The Spool / Reviews
Sugar brings new flavors to Los Angeles noir
AppleTV+ gets strange with a Colin Farrell in their film-obsessed new LA-noir crime drama.
9.0
Read also: the best live TV streaming services with free trial>

Some shows are difficult to write about because they don’t excite one’s passions. They’re not terrible or great, so they offer little to dig into. Sugar is not that sort of show. Instead, its difficulty stems from a plot development that seems too large to go unremarked upon. And yet, it would be unfair to those who haven’t yet watched the show to spoil it.

With all that in mind, I will delicately attempt to navigate a third path. This development is significant. It changes much of what you know about several of the characters. And yet, it largely doesn’t impact the show. I don’t mean it is a waste of time, only that the show’s positives and negatives remain largely unaffected by this development. Take it out, and the story’s heart will remain essentially the same. It’s the rare significant plot point that changes so much without fundamentally altering the series. So, while it would be interesting to write about and explore it, this review is still broadly comprehensive without touching it. 

Sugar (AppleTV+)
Amy Ryan bellies up to the bar and reminds us all she’s excellent in noir stories. (AppleTV+)

John Sugar (Colin Farrell) is a private investigator specializing in finding missing people. Draped in bespoke suits, he insists he hates hurting people but does so with fluidity and ease. After completing a case in Japan, a message from legendary film producer Jonathan Siegel (James Cromwell) draws him back to LA. Jonathan’s granddaughter Olivia (Sydney Chandler) is missing. Despite a history of substance abuse and frequent absences—as well as the lack of concern from her father Bernie (Dennis Boutsikaris), a producer of…less quality movies—Jonathan is convinced this time is different. A film obsessive, Sugar can’t resist taking the meeting despite reassuring his handler Ruby (Kirby) that he’d rest and recuperate. When Olivia reminds the PI of his missing sister, he must take the case, promise or not.

The most striking aspect of Sugar is, unsurprisingly, Farrell’s warm yet detached turn as the detective. Despite being an obviously seasoned pro and those not saddled with naivete, he has an almost reflexive empathy. His inner monologue betrays the occasional cynicism, but time and again, he ignores that side of himself to extend a helping hand or refuse to take advantage of someone. He’s been on an over decade-long streak of proving he’s the rare breakout star worth everyone’s attention. His performance here keeps that going. It’s a classic archetype—the gentle soul with a talent for violence—but he finds the small details in Sugar that make the character feel far more than a cliché.

Sugar (AppleTV+)
“I even get this great, cute dog the review doesn’t mention!” Colin Farrell tells James Cromwell. (AppleTV+)

The other “star” is the series’ aesthetics. Creator Mark Protosevich executes his vision well with seamless assistance from fellow writers Donald Joh, David Rosen, and Sam Catlin and directors Adam Arkin and Fernando Meirelles. The PI’s opening adventure in Japan mixes black and white, archival film, and present-day video images to set the scene. The result is disorienting. It is only when Sugar brandishes his modern smartphone that the audience finally realizes they’re grounded in the present day. While the rest of the series never manages to—or even really attempts to—create the same sense of time displacement, it is an undeniably striking foot to start off on.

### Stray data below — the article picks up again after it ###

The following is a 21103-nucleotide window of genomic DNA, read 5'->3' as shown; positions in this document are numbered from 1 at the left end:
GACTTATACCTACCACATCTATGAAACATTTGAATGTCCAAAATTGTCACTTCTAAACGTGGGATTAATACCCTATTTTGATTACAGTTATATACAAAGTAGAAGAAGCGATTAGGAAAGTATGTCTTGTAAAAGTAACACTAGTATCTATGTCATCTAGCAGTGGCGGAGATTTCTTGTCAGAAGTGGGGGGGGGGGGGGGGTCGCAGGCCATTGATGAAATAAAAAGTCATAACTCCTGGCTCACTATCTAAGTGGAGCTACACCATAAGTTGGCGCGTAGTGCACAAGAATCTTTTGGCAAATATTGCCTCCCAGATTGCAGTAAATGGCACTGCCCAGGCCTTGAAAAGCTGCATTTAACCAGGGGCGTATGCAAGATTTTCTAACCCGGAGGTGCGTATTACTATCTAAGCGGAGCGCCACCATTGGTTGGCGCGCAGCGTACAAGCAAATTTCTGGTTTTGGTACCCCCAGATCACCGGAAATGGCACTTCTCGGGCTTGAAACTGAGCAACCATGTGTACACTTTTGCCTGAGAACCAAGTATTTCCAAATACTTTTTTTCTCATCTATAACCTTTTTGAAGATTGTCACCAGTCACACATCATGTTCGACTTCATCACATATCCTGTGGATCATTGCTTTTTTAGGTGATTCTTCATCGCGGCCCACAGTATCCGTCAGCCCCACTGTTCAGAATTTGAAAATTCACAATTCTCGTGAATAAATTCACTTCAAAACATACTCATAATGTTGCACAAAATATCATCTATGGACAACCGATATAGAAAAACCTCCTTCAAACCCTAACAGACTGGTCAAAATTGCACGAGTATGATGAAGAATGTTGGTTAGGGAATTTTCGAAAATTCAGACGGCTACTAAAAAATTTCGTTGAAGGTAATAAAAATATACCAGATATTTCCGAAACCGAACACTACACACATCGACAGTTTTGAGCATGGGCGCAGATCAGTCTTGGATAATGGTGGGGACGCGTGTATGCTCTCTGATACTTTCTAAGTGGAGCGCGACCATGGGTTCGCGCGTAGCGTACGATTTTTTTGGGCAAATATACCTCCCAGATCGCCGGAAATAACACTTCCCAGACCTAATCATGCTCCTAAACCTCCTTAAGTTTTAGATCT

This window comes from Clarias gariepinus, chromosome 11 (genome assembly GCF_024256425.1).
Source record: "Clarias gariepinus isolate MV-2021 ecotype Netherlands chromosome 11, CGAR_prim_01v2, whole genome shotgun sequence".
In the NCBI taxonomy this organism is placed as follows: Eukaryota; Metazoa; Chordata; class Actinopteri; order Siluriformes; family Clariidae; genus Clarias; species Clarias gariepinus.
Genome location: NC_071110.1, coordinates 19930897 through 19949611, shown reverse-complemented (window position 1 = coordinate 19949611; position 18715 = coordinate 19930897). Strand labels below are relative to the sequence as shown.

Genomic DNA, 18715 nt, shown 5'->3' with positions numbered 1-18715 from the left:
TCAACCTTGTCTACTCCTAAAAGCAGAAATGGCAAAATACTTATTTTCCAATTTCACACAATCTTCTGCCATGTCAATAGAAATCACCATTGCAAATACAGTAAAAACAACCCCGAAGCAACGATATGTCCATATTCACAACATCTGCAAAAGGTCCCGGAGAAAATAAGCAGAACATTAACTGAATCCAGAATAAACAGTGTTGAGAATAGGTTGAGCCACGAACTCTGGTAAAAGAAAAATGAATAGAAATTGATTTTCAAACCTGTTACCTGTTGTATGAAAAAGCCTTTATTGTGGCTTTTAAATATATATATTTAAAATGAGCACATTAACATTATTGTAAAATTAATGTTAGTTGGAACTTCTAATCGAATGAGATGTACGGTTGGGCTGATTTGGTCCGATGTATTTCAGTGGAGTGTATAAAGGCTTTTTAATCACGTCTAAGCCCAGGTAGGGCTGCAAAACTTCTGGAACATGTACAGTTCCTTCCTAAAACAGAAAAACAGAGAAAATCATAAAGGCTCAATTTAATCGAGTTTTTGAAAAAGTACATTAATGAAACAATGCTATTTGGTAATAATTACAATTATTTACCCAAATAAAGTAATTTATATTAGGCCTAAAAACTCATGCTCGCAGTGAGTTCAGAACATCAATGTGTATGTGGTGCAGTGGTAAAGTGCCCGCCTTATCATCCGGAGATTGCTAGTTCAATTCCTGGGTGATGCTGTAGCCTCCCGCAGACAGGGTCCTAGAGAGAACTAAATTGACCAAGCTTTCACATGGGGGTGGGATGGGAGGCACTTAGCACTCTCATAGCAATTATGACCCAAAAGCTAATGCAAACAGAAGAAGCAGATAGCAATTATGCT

Sugar continues to use those techniques, though, to let viewers into John’s head. What wasn’t initially clear reveals itself soon after he lands in LA. The black and white and film footage isn’t random. They’re John’s memories of his favorite movies superimposed over reality. When he drives down a main thoroughfare in the city, he—and the audience—is “seeing” a kind of greatest hits of films that once took cinemagoers down that same stretch of road. When the PI needs to get smart with a possible witness, he’s also remembering when Bogie did the same.

Sugar (AppleTV+)
Kirby slips comfortably into 2024 with another strong performance. (AppleTV+)

For film fans, the effect is undeniable. It’s a dopamine dump triggered by too many hours spent in darkened auditoriums or sitting too close to the TV during the afternoon movie. It would just be an exercise in “Hey, remember this?” if it wasn’t clear that the films have baked themselves into Sugar’s worldview. He’s not just a nostalgic. Film is how he understands life, morality, and more.

As such, the other characters in the series tend to fit into clear categories initially. Olivia’s stepmom Melanie (a stellar Amy Ryan) is the soulful addict. Henry (Jason Butler Harner) is the stalwart friend. David Siegel (Nate Corddry) is the has-been/failson. As the narrative progresses, they refuse to stay so easily boxed in, though. Frequently, they prove worthy of the empathy John extends to them. For those that don’t, they often reveal themselves to be far worse than first suggested. 

Sugar (AppleTV+)
Colin Farrell just wants to watch the latest Trolls in peace, thank you. (AppleTV+)

Sugar is a noir series obsessed with its predecessors that refuses to be trapped by their archetypes and cliches. Even the fact that it is a television series instead of a film becomes a subversion of the form and, thus, a questioning of John’s worldview. That’s why the plot development alluded to in this review’s opening is both big AND inconsequential. By the time it happens, Sugar has already been deconstructing itself for hours.

Sugar will beat your teeth out and kick you for mumbling on AppleTV+ starting April 5.